Calls for Contributions

L’ESPRIT CRÉATEUR, SPECIAL ISSUE of PLANT STUDIES

CALL FOR ARTICLES: L’ESPRIT CRÉATEUR, SPECIAL ISSUE PLANT STUDIES / ÉTUDES VÉGÉTALES, WINTER 2020 L’Esprit créateur, special issue, Winter 2020

Guest-edited by Rachel Bouvet and Stephanie Posthumus

Plant Studies / Études végétales

“Par les plantes, la vie se définit d’abord comme circulation des vivants et, à cause de cela, se constitue dans la dissémination des formes, dans la différence des espèces, des royaumes, des modes de vie.” (Emanuele Coccia, La vie des plantes 22)

(Pour la version en français, voir ci-dessous)

This special issue of L’Esprit Créateur seeks to ...

Emerald Publishing NEW ENVIRONMENTAL HUMANITIES LIST

*NEW ENVIRONMENTAL HUMANITIES LIST: CALL FOR PROPOSALS! *

Emerald Publishing (2018 IPG Academic & Professional Publisher of the Year) is pleased to announce investment in a new Humanities book programme. Our commitment to interdisciplinary research means that we are moving into the Humanities for the first time, building new lists primarily in three exciting and increasingly important areas:

· Environmental Humanities – including environmental literature, ecocriticism, environmental history, environmental philosophy and environmental anthropology · Health and Medical Humanities – the list will take a broad approach ...

Making (Eco)Logical: Locating the Arts in the Environmental Humanities in Canada

Making (Eco)Logical: Locating the Arts in the Environmental Humanities in Canada Editors: Amanda White, Queen???s University & Elysia French, York University

Bringing together diverse perspectives from artists, scholars, activists, curators, theorists, and makers, Making (Eco)Logical will locate artistic practice within the Environmental Humanities and explore the ways in which cultural production informs perceptions, communications, and knowledge of environmental distress in a Canadian context. The book will address what the arts can do; what making can make, and perhaps what it cannot, in the context of current ...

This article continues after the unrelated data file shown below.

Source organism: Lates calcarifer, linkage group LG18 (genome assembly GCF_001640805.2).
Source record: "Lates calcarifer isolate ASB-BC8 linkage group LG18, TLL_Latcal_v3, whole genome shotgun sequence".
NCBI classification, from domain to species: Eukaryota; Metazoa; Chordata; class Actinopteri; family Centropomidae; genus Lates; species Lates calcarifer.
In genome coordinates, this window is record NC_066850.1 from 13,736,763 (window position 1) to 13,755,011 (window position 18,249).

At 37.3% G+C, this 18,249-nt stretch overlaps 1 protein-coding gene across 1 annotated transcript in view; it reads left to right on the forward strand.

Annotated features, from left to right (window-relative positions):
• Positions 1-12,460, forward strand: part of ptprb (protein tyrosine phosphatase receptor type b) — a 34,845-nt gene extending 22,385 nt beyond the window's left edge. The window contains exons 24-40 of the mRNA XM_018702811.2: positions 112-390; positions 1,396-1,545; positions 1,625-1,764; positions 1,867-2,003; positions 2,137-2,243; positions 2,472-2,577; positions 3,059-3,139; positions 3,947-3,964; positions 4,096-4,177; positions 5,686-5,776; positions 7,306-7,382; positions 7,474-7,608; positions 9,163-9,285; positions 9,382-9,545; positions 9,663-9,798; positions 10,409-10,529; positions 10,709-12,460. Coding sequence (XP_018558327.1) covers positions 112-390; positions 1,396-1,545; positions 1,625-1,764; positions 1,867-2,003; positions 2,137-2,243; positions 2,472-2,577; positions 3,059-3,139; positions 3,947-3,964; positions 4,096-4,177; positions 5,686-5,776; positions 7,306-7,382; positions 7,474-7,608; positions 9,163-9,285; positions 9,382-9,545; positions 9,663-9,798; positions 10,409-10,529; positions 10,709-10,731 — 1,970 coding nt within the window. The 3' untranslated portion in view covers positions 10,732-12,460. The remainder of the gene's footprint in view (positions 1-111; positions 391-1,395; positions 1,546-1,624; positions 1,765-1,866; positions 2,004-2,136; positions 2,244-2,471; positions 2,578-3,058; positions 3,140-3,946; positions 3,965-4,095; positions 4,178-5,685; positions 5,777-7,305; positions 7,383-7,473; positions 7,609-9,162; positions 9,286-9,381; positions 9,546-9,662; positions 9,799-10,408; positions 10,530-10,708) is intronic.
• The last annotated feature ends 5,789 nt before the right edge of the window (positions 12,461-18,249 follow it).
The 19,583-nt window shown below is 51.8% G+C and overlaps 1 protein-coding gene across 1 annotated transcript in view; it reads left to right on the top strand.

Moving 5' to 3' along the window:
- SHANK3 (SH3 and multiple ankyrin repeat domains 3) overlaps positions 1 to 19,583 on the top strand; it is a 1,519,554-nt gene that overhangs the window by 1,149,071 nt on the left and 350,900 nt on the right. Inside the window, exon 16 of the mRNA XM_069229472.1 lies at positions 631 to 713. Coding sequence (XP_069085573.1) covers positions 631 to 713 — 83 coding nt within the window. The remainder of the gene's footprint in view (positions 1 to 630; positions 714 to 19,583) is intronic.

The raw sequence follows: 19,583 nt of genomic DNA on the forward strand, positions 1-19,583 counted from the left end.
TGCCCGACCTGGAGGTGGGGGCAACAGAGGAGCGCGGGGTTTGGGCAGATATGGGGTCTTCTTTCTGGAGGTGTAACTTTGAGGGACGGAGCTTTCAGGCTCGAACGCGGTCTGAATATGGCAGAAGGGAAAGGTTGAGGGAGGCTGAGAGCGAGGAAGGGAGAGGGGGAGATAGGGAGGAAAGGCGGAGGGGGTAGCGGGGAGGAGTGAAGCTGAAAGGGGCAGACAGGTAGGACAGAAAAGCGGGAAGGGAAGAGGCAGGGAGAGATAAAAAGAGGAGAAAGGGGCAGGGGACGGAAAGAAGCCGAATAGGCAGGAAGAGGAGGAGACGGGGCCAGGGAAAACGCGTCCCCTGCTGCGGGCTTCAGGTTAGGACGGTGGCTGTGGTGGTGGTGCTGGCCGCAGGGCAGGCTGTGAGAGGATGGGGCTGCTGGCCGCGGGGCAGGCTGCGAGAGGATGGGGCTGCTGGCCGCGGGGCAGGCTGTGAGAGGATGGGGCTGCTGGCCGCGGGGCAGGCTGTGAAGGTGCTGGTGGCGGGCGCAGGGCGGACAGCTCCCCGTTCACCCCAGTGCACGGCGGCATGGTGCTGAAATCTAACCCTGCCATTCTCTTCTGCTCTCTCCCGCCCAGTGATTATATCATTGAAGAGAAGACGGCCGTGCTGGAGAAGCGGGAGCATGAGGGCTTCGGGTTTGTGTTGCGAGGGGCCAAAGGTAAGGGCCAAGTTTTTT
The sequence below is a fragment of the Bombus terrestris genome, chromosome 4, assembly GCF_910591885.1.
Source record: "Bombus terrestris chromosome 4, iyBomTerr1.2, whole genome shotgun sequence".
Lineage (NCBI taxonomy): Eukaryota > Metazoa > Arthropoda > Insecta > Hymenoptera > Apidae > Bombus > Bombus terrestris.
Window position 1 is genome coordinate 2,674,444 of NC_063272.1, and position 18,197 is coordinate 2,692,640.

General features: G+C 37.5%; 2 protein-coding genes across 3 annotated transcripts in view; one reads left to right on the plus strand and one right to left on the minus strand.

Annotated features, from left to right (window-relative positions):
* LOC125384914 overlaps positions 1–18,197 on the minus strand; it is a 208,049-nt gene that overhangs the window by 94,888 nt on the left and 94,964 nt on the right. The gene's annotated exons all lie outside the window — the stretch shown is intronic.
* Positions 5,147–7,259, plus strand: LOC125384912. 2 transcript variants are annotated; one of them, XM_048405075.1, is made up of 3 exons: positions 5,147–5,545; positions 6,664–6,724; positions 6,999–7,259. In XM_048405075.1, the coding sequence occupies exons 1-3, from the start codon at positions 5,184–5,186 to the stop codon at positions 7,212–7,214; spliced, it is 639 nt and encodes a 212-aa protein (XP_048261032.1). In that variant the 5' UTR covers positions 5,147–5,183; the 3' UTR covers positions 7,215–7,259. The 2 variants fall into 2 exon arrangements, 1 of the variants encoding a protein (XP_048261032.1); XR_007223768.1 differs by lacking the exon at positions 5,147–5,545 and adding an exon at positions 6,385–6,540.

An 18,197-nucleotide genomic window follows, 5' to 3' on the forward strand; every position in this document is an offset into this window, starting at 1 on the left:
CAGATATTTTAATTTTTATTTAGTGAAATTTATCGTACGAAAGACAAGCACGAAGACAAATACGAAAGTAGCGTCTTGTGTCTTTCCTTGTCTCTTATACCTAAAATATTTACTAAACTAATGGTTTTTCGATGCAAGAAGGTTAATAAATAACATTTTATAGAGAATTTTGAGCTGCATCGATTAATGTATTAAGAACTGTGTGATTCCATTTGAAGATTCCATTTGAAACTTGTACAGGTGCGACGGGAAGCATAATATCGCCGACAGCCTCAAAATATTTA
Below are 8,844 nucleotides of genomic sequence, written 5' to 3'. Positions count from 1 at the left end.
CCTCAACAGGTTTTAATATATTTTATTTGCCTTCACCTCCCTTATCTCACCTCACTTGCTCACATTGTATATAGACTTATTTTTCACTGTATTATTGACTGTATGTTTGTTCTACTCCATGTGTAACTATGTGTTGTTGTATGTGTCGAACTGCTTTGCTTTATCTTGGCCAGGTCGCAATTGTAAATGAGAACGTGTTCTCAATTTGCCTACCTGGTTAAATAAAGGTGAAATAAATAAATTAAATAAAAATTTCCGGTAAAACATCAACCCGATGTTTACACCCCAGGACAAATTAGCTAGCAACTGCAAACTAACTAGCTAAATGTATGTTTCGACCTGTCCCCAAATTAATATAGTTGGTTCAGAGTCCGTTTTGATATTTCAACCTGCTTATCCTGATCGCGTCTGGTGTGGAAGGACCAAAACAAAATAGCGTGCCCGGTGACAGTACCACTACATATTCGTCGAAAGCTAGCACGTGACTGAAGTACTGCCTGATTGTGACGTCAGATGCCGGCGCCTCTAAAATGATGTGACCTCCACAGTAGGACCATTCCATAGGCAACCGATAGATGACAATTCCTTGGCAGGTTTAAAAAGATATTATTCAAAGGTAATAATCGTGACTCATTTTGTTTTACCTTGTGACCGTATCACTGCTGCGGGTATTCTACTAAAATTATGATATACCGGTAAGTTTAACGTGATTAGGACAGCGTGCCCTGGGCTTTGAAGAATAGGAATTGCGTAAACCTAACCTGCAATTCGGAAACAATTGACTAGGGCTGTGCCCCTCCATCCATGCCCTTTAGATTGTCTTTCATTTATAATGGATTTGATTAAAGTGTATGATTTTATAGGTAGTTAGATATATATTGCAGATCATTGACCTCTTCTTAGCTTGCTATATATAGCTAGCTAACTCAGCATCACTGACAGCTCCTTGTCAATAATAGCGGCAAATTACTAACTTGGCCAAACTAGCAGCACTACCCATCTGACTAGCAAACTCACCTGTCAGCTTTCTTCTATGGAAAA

Environmenal Protests and Invisible Mental Structures

“Invisible mental structures”—shaped by beliefs in deities, spirits, and supernatural agents who act alongside humans—often provide the impetus for environmental protests. Formerly colonized countries or peoples, having all endured the suppression of indigenous language as well as the oral tradition conveyed through it, are often inclined to respond similarly to neocolonial incursions on the land. For example, Peter Read’s Haunted Earth examines Australian aboriginal sacred sites that have inspired protests; Paul Devereau’s Spirit Roads explores sacred roads and pathways around the world; Ramachandra ...

Graduate Student Reporters for “Year in Conferences: ASLE”

Calling graduate student writers for “The Year in Conferences: ASLE”:

ESQ: A Journal of Nineteenth-Century American Literature and Culture is seeking participants to cover the Association for the Study of Literature and the Environment convention in June at UC-Davis for its annual “The Year in Conferences” feature.

The ASLE team will cover panels of interest to ESQ’s readers. This project is an excellent opportunity for scholarly collaboration and professionalization. YiC has been recognized by scholars not just for its utility but also as a mentoring ...